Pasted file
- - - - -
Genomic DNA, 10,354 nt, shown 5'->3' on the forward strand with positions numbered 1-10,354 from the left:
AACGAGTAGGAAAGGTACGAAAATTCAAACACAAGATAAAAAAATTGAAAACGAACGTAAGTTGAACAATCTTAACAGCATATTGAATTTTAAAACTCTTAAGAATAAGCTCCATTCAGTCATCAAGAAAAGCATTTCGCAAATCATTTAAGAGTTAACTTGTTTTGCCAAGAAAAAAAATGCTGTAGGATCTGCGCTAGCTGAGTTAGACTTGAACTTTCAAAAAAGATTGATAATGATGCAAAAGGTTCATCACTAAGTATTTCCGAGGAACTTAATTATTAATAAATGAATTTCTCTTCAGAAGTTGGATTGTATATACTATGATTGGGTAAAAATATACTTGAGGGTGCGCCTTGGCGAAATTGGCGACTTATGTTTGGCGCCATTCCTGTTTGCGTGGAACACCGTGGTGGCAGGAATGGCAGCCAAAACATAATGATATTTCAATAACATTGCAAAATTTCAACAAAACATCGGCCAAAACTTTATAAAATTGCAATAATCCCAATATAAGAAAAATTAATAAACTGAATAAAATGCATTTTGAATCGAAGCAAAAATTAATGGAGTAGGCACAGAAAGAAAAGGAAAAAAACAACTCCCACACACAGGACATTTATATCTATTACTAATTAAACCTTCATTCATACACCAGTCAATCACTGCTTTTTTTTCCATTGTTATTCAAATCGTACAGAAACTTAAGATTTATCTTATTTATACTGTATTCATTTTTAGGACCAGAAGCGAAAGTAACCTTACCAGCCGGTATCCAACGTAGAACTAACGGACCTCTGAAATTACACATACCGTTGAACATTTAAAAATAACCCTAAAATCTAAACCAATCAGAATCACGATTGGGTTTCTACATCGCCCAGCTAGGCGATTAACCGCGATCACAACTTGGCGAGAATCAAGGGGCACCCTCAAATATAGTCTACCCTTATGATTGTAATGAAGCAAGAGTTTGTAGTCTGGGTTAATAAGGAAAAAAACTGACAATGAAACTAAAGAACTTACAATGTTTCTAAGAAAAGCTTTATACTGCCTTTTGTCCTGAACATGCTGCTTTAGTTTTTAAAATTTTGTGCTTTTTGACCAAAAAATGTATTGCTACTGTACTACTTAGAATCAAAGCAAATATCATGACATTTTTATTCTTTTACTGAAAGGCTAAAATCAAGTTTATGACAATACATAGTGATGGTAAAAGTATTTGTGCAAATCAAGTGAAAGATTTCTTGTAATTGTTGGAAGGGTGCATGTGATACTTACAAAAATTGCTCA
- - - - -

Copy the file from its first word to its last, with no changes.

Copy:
Genomic DNA, 10,354 nt, shown 5'->3' on the forward strand with positions numbered 1-10,354 from the left:
AACGAGTAGGAAAGGTACGAAAATTCAAACACAAGATAAAAAAATTGAAAACGAACGTAAGTTGAACAATCTTAACAGCATATTGAATTTTAAAACTCTTAAGAATAAGCTCCATTCAGTCATCAAGAAAAGCATTTCGCAAATCATTTAAGAGTTAACTTGTTTTGCCAAGAAAAAAAATGCTGTAGGATCTGCGCTAGCTGAGTTAGACTTGAACTTTCAAAAAAGATTGATAATGATGCAAAAGGTTCATCACTAAGTATTTCCGAGGAACTTAATTATTAATAAATGAATTTCTCTTCAGAAGTTGGATTGTATATACTATGATTGGGTAAAAATATACTTGAGGGTGCGCCTTGGCGAAATTGGCGACTTATGTTTGGCGCCATTCCTGTTTGCGTGGAACACCGTGGTGGCAGGAATGGCAGCCAAAACATAATGATATTTCAATAACATTGCAAAATTTCAACAAAACATCGGCCAAAACTTTATAAAATTGCAATAATCCCAATATAAGAAAAATTAATAAACTGAATAAAATGCATTTTGAATCGAAGCAAAAATTAATGGAGTAGGCACAGAAAGAAAAGGAAAAAAACAACTCCCACACACAGGACATTTATATCTATTACTAATTAAACCTTCATTCATACACCAGTCAATCACTGCTTTTTTTTCCATTGTTATTCAAATCGTACAGAAACTTAAGATTTATCTTATTTATACTGTATTCATTTTTAGGACCAGAAGCGAAAGTAACCTTACCAGCCGGTATCCAACGTAGAACTAACGGACCTCTGAAATTACACATACCGTTGAACATTTAAAAATAACCCTAAAATCTAAACCAATCAGAATCACGATTGGGTTTCTACATCGCCCAGCTAGGCGATTAACCGCGATCACAACTTGGCGAGAATCAAGGGGCACCCTCAAATATAGTCTACCCTTATGATTGTAATGAAGCAAGAGTTTGTAGTCTGGGTTAATAAGGAAAAAAACTGACAATGAAACTAAAGAACTTACAATGTTTCTAAGAAAAGCTTTATACTGCCTTTTGTCCTGAACATGCTGCTTTAGTTTTTAAAATTTTGTGCTTTTTGACCAAAAAATGTATTGCTACTGTACTACTTAGAATCAAAGCAAATATCATGACATTTTTATTCTTTTACTGAAAGGCTAAAATCAAGTTTATGACAATACATAGTGATGGTAAAAGTATTTGTGCAAATCAAGTGAAAGATTTCTTGTAATTGTTGGAAGGGTGCATGTGATACTTACAAAAATTGCTCA